Why I Support the Philadelphia Soda Tax

Lately there’s been a lot of discussion about the Philadelphia Soda Tax. Basically, the City of Philadelphia has decided to tax all beverages that contain sugar (high fructose corn syrup). This affects a whole lot of beverages.

According to Philadelphians Against the Grocery Tax, it will mostly impact small businesses and people who are economically disadvantaged:

This regressive tax stands to hurt Philadelphia’s lower-income families and small businesses the most, burdening them with higher costs even though they are still struggling to emerge from the recession. It could also hurt retailers and restaurants, which are likely to lose sales and customers. It’s a slippery slope – this discriminatory tax is singling out beverages. Which grocery items are next?

So why would I support this, especially as a conservative? Shouldn’t I be supporting everyone’s right to do what they want, and oppose any taxation to regulate one’s freedom of choice?

It’s more complicated than you think, and the problem in the first place was actually created by the federal government…

The Big Question: Why is soda so darn cheap?

The answer to that question is complicated. The answer can be found in public policy starting around the Depression Era, and then ramping up in the 1990s, to what we have in the present day.

Since the founding of our country, farmers were subject to the free enterprise system. This meant farmers grew their crops and then sold them at market value. Historically, the government refused to get involved with the agricultural free market.

During the Great Depression, the United States government decided to intervene in agriculture. At first, the government under President Hoover decided to “insure” farms by buying up any unused wheat or cotton. This lead to a significant overproduction of wheat and cotton, which the government then ended up having to sell at a loss. After, President Roosevelt’s administration paid farmers not to grow, in order to increase the value of certain crops.

After some tinkering around with the programs, the government decided to pay money for production of corn, rather than let farmers sell it for market value. The result was that there is a lot of corn in the United States, particularly in Iowa, and also dramatically reduced the price of corn.

The upside of this is that food became generally readily and cheaply available. The United States hasn’t had to worry about famines or bad harvests because of the food surpluses created by subsidized corn.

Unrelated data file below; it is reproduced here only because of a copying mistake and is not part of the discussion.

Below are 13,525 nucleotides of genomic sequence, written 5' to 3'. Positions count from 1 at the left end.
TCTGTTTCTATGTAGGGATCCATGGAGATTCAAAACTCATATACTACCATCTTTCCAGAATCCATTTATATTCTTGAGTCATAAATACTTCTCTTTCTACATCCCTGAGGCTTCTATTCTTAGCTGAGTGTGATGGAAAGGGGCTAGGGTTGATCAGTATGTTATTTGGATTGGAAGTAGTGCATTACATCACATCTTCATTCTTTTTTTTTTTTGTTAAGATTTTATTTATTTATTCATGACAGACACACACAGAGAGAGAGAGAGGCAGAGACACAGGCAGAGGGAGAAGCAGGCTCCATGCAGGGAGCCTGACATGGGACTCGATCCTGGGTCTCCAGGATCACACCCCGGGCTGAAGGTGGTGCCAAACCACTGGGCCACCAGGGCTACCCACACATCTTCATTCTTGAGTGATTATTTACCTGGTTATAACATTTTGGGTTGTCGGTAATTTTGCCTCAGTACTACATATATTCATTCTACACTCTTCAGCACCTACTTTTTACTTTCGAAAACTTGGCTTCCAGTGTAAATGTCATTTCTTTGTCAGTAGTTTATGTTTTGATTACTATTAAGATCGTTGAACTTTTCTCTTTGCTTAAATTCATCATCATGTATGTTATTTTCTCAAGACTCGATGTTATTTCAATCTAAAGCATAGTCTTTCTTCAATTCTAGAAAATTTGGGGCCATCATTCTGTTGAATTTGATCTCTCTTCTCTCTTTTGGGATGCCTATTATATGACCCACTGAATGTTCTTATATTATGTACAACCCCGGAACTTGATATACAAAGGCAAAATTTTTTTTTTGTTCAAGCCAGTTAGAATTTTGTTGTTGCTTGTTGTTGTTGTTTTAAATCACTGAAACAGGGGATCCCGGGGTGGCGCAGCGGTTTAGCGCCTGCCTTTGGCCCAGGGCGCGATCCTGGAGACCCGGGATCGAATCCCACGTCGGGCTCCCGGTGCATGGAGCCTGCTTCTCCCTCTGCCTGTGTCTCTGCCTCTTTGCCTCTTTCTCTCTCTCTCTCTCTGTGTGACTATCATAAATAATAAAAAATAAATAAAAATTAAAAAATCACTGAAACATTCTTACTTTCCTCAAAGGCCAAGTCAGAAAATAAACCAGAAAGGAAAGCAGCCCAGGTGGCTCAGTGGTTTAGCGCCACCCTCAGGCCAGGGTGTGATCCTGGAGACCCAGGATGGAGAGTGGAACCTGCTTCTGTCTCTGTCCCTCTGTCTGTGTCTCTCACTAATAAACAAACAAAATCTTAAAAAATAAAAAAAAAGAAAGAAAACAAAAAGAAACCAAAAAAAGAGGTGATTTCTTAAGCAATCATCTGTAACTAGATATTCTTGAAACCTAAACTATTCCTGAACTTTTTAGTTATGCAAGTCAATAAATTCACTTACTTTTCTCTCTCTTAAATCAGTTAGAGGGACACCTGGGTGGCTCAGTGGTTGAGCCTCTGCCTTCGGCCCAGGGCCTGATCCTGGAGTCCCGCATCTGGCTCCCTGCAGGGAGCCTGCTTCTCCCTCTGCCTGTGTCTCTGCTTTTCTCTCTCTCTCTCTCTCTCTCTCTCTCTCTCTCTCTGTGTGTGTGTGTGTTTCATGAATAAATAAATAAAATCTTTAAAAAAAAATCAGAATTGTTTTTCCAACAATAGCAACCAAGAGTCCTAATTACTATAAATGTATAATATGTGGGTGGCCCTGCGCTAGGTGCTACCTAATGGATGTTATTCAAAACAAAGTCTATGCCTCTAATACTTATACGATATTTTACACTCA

However, inΒ about 1965, scientists figured out how to stabilize high fructose corn syrup, and produce it in mass amounts. This development, combined with the very low cost of corn, created the worldwide sugar industry. Agribusiness began to lobby the government for increased farm subsidies, which were at one time only meant to be a temporary fix to Great Depression food shortgages.

In 1980, the governmentΒ introduced crop insurance subsidies of substance that began to change the ways in which farmers manage risk, and to discourage diversification. In other words, farmers were encouraged to grow more corn and soy. As of today,Β of the 300-million-plus acres planted with food in this country, half are corn and soy.Β Because of how cheap and profitable high fructose corn syrup products are, Coca-Cola and Pepsi began using it in their products around 1984.Β From 1970 to 2000, there was a 25% increase in “added sugars” in America.

This also lead to the implementation of large factory farms, which is a topic for another day. However, with the increase in corn, it was now possible to create factory farms that could hold hundreds and even thousands of animals, toΒ ensure that every person in America could eat a Baconator at 4am.


Prior to the development of the worldwide sugar industry, dietary fructose was limited to only a few items. Milk, meats, and most vegetables, the staples of many early diets, have no fructose, and only 5–10% fructose by weight is found in fruits such as grapes, apples, and blueberries. Molasses and common dried fruits have a content of less than 10% fructose sugar.

Corn, converted into corn starch and high fructose corn syrup, combined with either soy or wheat, can be used to create a variety of foods such asΒ Poptarts, Wheaties, Cheerios, soda, candy bars, sandwich bread, you name it. These foods are cheap to produce, easy to prepare, and they taste good.Β These products also areΒ extremely profitable, due to the low cost of government subsidized corn.

As a society, we now consume so much corn that it’s what our bodies are made of:

And that my friends isΒ why soda is so cheap and available, and can be found in every gas station in America.

Why Are People Getting So Fat?Β